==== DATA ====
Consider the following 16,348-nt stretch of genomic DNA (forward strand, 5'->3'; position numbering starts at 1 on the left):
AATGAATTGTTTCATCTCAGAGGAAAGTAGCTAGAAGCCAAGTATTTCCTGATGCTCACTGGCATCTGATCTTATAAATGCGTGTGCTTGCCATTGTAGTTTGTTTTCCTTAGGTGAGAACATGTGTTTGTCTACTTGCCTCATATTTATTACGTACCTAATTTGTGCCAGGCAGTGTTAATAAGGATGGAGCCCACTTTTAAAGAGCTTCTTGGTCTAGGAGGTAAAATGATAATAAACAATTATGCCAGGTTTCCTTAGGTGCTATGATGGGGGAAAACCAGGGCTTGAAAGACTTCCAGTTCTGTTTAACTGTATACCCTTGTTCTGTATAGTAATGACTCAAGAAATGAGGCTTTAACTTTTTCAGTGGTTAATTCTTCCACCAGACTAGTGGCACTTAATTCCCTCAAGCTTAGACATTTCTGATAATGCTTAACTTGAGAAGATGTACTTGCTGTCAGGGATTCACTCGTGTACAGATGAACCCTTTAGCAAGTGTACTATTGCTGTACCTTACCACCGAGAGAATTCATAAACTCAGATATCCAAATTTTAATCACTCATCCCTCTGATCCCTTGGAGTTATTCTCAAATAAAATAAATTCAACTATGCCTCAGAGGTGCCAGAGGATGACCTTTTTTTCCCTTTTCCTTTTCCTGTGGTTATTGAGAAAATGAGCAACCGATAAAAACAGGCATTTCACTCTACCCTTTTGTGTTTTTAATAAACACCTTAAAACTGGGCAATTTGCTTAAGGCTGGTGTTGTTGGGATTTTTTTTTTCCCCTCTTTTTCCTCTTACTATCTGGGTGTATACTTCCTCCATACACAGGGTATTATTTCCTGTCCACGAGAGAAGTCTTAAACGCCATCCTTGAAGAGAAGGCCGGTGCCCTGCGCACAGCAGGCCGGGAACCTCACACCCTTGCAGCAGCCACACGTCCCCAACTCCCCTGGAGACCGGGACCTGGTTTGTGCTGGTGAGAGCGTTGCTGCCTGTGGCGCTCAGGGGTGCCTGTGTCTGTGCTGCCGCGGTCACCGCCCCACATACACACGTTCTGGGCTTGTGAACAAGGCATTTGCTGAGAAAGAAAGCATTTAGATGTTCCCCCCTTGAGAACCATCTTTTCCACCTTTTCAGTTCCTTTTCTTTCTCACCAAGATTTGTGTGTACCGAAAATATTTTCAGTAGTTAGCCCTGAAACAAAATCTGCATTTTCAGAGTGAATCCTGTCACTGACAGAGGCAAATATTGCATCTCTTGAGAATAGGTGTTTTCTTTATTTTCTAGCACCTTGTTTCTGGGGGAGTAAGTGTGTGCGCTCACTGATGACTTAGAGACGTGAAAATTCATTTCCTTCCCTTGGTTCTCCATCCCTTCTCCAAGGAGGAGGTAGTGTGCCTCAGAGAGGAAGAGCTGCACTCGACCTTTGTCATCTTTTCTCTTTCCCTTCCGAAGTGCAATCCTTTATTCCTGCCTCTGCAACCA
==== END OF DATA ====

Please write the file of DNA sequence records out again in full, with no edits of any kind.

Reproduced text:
Consider the following 16,348-nt stretch of genomic DNA (forward strand, 5'->3'; position numbering starts at 1 on the left):
AATGAATTGTTTCATCTCAGAGGAAAGTAGCTAGAAGCCAAGTATTTCCTGATGCTCACTGGCATCTGATCTTATAAATGCGTGTGCTTGCCATTGTAGTTTGTTTTCCTTAGGTGAGAACATGTGTTTGTCTACTTGCCTCATATTTATTACGTACCTAATTTGTGCCAGGCAGTGTTAATAAGGATGGAGCCCACTTTTAAAGAGCTTCTTGGTCTAGGAGGTAAAATGATAATAAACAATTATGCCAGGTTTCCTTAGGTGCTATGATGGGGGAAAACCAGGGCTTGAAAGACTTCCAGTTCTGTTTAACTGTATACCCTTGTTCTGTATAGTAATGACTCAAGAAATGAGGCTTTAACTTTTTCAGTGGTTAATTCTTCCACCAGACTAGTGGCACTTAATTCCCTCAAGCTTAGACATTTCTGATAATGCTTAACTTGAGAAGATGTACTTGCTGTCAGGGATTCACTCGTGTACAGATGAACCCTTTAGCAAGTGTACTATTGCTGTACCTTACCACCGAGAGAATTCATAAACTCAGATATCCAAATTTTAATCACTCATCCCTCTGATCCCTTGGAGTTATTCTCAAATAAAATAAATTCAACTATGCCTCAGAGGTGCCAGAGGATGACCTTTTTTTCCCTTTTCCTTTTCCTGTGGTTATTGAGAAAATGAGCAACCGATAAAAACAGGCATTTCACTCTACCCTTTTGTGTTTTTAATAAACACCTTAAAACTGGGCAATTTGCTTAAGGCTGGTGTTGTTGGGATTTTTTTTTTCCCCTCTTTTTCCTCTTACTATCTGGGTGTATACTTCCTCCATACACAGGGTATTATTTCCTGTCCACGAGAGAAGTCTTAAACGCCATCCTTGAAGAGAAGGCCGGTGCCCTGCGCACAGCAGGCCGGGAACCTCACACCCTTGCAGCAGCCACACGTCCCCAACTCCCCTGGAGACCGGGACCTGGTTTGTGCTGGTGAGAGCGTTGCTGCCTGTGGCGCTCAGGGGTGCCTGTGTCTGTGCTGCCGCGGTCACCGCCCCACATACACACGTTCTGGGCTTGTGAACAAGGCATTTGCTGAGAAAGAAAGCATTTAGATGTTCCCCCCTTGAGAACCATCTTTTCCACCTTTTCAGTTCCTTTTCTTTCTCACCAAGATTTGTGTGTACCGAAAATATTTTCAGTAGTTAGCCCTGAAACAAAATCTGCATTTTCAGAGTGAATCCTGTCACTGACAGAGGCAAATATTGCATCTCTTGAGAATAGGTGTTTTCTTTATTTTCTAGCACCTTGTTTCTGGGGGAGTAAGTGTGTGCGCTCACTGATGACTTAGAGACGTGAAAATTCATTTCCTTCCCTTGGTTCTCCATCCCTTCTCCAAGGAGGAGGTAGTGTGCCTCAGAGAGGAAGAGCTGCACTCGACCTTTGTCATCTTTTCTCTTTCCCTTCCGAAGTGCAATCCTTTATTCCTGCCTCTGCAACCA